This year students in READ 6306 were required to contribute a post to the Readinginthborderlands blog.
By Anita Castillo
As I reflect on my learning experiences with writing, my mind goes blank. I can not remember how I was taught to write; all I can recall was to create five-paragraph compositions about topics that were of no interest to me. As a student, my teachers did not render writing as an engaging process that I wanted to be linked to. Now, as a teacher, I desire to give my students the experience I never had with writing. I want to create an environment where writing is engaging and meaningful for my students. I would like to provide a memorable experience that will help my students appreciate writing and hopefully, that enjoyment of writing will continue throughout their life.
After reading Yellow Brick Roads: Shared and Guided Paths to Independent Reading 4-12, a professional book written by Janet Allen, for one of my graduate courses, I considered it to be a resourceful tool for myself and any teacher attempting to spice up their writing instruction. Allen writes a specific chapter, Reading the Way to Writing, about integrating literacy with the instruction of writing. As Allen reveals, “Literature can be a valuable resource for all aspects of the writer’s craft: topic development, organization, details, sentence variety, effective leads and ends, and characterization” (p. 194).
Yellow Brick Roads: Shared and Guided Paths to Independent Reading 4-12
Shared writing is a proposal that can make writing an engaging process for students. One method to help students write is to do read alouds. A read aloud will assist students in creating their own ideas about what to write. Allen suggests students jot down their ideas, personal experiences, or connections made through the read aloud using a log – Ideas for Writing. This record will supply students with their own ideas to use when they are ready to write. My students were constantly complaining that they did not know what to write about. I introduced this log to my students and it helped by allowing them to keep track of their thoughts or connections they made with the read aloud, which, in turn, gave them ideas to compose a writing piece.
My students struggle with words. They lack vocabulary that will help in their writing. They have difficulty expressing themselves on paper, so Allen offers great ideas on creating word banks. Allen created a log – Language Collection – that serves as a personal word wall for their journals and supports their awareness of language. She also generated a chart – Language Choice – that assists students in creating new words for overused words. I really like these concepts because they function as an alternative to making language more creative and accessible for students to grasp. As Allen shared, “Language activities … help students move from their natural speaking to a wider repertoire of language” (p. 190).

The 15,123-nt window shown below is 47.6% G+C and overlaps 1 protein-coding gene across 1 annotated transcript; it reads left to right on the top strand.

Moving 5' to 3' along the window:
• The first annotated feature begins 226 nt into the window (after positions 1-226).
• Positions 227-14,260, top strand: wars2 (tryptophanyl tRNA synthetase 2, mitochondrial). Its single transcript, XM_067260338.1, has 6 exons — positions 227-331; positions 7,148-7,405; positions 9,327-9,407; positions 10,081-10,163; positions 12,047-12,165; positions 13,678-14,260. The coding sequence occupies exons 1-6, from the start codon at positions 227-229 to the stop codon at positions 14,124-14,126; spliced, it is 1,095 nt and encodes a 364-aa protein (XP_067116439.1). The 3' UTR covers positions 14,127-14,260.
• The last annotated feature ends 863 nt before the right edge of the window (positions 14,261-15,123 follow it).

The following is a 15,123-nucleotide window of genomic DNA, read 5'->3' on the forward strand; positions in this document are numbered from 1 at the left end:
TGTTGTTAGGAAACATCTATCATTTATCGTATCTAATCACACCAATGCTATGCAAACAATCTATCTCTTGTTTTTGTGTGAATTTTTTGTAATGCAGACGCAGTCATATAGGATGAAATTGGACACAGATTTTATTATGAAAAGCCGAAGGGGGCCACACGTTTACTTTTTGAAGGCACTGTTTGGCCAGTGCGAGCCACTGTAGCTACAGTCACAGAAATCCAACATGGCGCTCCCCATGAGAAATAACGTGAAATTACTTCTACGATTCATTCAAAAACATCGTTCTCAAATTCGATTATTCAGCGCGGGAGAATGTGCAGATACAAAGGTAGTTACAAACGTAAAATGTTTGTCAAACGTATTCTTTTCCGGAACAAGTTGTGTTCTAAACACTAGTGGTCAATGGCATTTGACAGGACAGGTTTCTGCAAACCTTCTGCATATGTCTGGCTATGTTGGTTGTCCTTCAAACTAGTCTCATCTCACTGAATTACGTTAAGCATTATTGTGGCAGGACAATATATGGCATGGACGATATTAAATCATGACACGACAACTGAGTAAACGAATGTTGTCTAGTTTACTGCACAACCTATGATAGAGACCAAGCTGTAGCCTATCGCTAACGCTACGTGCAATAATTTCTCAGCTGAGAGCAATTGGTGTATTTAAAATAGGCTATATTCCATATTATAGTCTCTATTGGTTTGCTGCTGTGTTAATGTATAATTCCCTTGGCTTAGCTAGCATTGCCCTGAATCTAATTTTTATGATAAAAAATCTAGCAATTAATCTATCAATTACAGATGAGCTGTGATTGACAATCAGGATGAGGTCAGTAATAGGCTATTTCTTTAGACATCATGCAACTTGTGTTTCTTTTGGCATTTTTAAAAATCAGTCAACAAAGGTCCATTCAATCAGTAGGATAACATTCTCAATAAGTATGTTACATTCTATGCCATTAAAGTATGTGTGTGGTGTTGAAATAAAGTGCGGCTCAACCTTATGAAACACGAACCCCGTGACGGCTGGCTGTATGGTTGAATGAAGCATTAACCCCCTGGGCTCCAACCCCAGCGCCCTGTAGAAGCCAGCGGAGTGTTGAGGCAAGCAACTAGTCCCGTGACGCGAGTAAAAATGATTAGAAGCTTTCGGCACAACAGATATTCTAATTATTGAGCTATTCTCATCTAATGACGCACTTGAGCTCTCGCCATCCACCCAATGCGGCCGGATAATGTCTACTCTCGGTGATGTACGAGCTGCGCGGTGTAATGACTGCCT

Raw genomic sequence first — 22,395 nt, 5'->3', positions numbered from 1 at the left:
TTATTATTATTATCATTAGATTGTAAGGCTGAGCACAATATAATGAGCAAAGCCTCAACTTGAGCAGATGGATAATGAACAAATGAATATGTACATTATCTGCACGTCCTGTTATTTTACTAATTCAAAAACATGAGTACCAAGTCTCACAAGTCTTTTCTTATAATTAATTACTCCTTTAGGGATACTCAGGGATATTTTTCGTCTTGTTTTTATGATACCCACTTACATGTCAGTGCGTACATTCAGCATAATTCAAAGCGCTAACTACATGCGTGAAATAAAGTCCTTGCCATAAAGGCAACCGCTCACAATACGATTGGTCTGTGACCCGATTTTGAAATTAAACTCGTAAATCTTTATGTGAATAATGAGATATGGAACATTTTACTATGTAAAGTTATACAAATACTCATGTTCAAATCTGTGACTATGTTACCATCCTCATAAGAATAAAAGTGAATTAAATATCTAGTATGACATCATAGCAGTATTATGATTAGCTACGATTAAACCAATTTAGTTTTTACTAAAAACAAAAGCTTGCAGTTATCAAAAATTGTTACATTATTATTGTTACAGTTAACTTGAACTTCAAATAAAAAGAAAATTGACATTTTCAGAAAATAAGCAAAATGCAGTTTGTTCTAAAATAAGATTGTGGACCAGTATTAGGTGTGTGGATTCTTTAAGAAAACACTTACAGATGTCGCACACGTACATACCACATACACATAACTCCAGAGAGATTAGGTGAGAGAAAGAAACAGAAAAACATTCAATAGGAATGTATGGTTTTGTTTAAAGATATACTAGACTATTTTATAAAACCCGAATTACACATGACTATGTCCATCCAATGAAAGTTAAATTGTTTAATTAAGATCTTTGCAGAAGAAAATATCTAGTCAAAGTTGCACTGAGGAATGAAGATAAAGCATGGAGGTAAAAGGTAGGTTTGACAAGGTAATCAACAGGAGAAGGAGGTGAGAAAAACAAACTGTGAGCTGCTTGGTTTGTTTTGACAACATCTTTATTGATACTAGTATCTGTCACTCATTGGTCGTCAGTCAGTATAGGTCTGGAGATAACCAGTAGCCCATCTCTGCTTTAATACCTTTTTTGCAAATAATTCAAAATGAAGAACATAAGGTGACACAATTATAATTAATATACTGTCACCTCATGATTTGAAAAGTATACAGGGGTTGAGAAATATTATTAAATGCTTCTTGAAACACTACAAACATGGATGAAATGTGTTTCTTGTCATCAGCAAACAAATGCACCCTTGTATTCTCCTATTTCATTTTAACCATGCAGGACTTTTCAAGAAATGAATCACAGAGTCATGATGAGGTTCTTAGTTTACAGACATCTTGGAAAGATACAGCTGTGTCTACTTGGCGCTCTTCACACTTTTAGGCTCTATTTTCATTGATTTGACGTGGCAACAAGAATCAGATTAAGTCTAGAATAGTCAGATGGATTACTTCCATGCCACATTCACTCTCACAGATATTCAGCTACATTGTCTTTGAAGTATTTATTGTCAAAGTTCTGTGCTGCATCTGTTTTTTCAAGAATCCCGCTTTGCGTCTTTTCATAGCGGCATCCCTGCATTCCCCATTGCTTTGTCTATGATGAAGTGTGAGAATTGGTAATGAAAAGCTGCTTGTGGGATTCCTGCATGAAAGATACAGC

Teachers may decide to choose literature that incorporates patterns for creating writing pieces. Some examples of patterned writing are poetry, song lyrics, and picture books. Teachers can introduce these forms through a read aloud to expose students to the nature of patterned writing. Because the writing follows a pattern, it offers a framework of support for struggling writers. I have utilized poetry in my instruction of writing, which my students composed different pieces based on the variety of poetry texts I introduced. They enjoyed the ability to demonstrate their creativity through poetry. My next goal is to introduce song lyrics as a means of writing. I’m interested in witnessing the originality my students will produce through this form of patterned writing.
Writing does not have to be the boring five-paragraph compositions many of us may have grown up using. As teachers, we need to make writing an engaging process that will stimulate the minds of our students, and, simultaneously, bring awareness to the language that writing can incorporate. I truly believe in Janet Allen’s vision of employing literacy as sources of effective writing. She has great ideas for making writing a pleasurable and meaningful learning experience for teachers and students. One of our goals should be to transition our learners from reader roles into writer roles. I think Allen says it best “When readers begin to think like writers, and writers begin to write with readers in mind; the lines that separate the teaching of reading and writing disappear” (p. 198).